A code fair to all faiths and genders is more important than UCC
A nation as complex as ours calls for an endeavour beyond politics towards inclusion, collaboration and judicious deliberation.
Moves made by the 22nd Law Commission and strong comments by Prime Minister Narendra Modi have pushed the fractious debate on the Uniform Civil Code (UCC) off the backburner. With the Constitution categorising UCC in Article 44 as an aspirational goal of the directive principles of State policy, the previous Law Commission circumnavigated certain hard realities. Staring at a potential conflict between existing personal laws relating to succession, marriage, divorce, maintenance, alimony, adoption and guardianship of children, it felt UCC was not desirable and feasible for a country as diverse as ours. This conclusion may now be put to the test.
Political parties are still firming up their stance on the issue, but the Supreme Court (SC) has weighed in on UCC on several occasions in the past. In the 1985 Shah Bano case, the SC held that Muslim women were eligible for maintenance and further said that UCC will help the cause of national integration by removing “disparate loyalties to laws which have conflicting ideologies”. A decade later, in Sarla Mudgal v. Union of India, the SC directed the law ministry to reflect on steps taken and efforts made by the government towards UCC. But in Pannalal Bansilal Patil v. State of Andhra Pradesh in 1996, the SC cautioned that a uniform law, though desirable, could be counter-productive to national unity and integrity if enacted in one go. “In a democracy governed by rule of law, gradual progressive change and order should be brought about, making law or amendment to a law is a slow process,” the court held.
In John Vallamattom and Ors. v. Union of India (2003), the SC ruled that there is no necessary connection between religious and personal laws in a civilised society.
The proponents of UCC argue that it endeavours to erase discrepancies in personal laws and enables gender justice and equality for all citizens, in consonance with Articles 14 and 15 of the Constitution. Its objective is not to provide a uniform method of practising religion but only laying down a uniform set of laws concerning issues of marriage, succession or alimony, they say. But, in effect, the latter means no less than the former. For instance, while adultery is grounds for divorce for Hindus, Christians and Parsis, it is not so for Muslims. Similarly, impotence is grounds of divorce for Hindus and Muslims, but not for Christians and Parsis. Even the issue of underage marriage is grounds of divorce for Hindus, but not for Christians, Parsis and Muslims. These inconsistencies can create a legal conundrum.
Eliminating personal laws and practices such as polygamy, nikah halala, mutah and misyar marriages – which are purportedly established on the foundation of religious beliefs – is yet another goal of the code. But can personal laws, which are not even completely codified (in Muslim law, for instance), in a country with 1.3 billion people and six major faiths ever be homogenised at the ground level? And will such a code address the issue of (non) recognition of rights of live–in interfaith couples?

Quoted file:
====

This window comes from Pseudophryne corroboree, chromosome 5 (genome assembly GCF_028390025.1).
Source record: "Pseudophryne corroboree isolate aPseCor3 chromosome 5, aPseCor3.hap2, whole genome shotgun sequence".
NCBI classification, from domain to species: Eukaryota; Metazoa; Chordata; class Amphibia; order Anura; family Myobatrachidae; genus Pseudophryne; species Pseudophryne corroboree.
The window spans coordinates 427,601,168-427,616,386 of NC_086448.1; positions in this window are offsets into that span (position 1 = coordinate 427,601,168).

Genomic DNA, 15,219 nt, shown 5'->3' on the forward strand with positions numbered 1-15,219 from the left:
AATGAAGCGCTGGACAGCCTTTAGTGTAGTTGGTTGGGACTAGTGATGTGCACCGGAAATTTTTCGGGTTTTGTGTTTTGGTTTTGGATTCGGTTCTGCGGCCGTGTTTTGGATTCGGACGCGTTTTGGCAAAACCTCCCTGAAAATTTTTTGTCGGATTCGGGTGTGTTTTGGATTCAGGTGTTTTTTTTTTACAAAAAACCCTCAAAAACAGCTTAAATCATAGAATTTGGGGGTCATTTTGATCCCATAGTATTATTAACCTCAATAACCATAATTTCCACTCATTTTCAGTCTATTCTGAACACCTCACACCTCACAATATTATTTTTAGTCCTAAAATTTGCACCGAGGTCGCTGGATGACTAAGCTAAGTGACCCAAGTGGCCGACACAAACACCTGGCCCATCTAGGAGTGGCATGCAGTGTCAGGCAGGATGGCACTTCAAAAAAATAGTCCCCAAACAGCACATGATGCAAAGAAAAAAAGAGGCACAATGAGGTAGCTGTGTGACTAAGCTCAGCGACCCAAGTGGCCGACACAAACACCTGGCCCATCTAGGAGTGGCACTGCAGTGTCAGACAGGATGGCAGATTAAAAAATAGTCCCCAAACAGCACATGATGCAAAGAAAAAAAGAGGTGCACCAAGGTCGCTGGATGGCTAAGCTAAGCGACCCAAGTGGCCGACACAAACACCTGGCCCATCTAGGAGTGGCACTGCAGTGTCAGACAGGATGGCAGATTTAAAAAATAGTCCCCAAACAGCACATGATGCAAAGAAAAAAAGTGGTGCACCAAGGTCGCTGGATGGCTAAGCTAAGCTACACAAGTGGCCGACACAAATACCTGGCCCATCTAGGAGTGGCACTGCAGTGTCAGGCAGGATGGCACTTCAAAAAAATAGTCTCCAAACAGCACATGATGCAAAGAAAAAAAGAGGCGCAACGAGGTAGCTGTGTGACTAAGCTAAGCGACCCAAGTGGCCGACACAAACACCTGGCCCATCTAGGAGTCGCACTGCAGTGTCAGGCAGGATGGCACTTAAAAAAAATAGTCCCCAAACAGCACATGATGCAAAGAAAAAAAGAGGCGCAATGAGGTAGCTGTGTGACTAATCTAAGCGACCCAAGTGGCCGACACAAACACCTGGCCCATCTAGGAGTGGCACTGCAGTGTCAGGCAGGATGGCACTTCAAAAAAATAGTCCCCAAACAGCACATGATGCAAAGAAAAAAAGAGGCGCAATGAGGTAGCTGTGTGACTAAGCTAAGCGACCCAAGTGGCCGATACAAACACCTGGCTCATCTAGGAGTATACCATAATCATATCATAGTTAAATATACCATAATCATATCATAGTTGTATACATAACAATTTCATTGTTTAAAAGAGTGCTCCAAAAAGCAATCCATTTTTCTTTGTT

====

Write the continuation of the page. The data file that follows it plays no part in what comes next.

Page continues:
A third question is whether UCC is the only way to weed out discriminatory practices in personal laws, especially when all religious practices, customs and beliefs are amenable to judicial review (think of the Sabarimala temple entry issue or instant triple talaq) for violation of fundamental rights. With varied traditions of marriage and different personal laws directing distribution of ancestral property, it will be a humongous task for the legislature to address various social conundrums by eliminating inadequate and dissimilar laws in the Indian legal mechanism, while being mindful of the conflict of mandatory enforcement of Article 25, which calls for the freedom of conscience and the right to freely profess, practice, and propagate a religion of choice. UCC’s objective may be noble, but will it really increase social harmony, promote gender justice, and empower women and other vulnerable groups in India? Can gender justice be divorced from social harmony and religious tolerance?
It is clear that a just and equal code – for all genders, religions and faiths in India – is far more important than a uniform code. At this stage, how and when such a code can be enacted are, perhaps, more contentious issues to handle. Awareness and education of the people regarding the objectives of UCC and its pace of implementation are two key discussion points. A piecemeal fashion of gradual implementation could be more acceptable. The Goa model already exists – compulsory marriage registration (even inter-faith), prohibition of polygamy or bigamy, uniform age of marriage, consent of men and women for marriage, guardianship of children for both mother and father, and consent of both men and women to attain lawful separation can emerge as consensus points. A nation as complex as ours calls for an endeavour beyond politics towards inclusion, collaboration and judicious deliberation.
Zakia Soman is co- founder, Bharatiya Muslim Mahila Andolan. Shriya Maini is an advocate–on–record at the Supreme Court. The views expressed are personal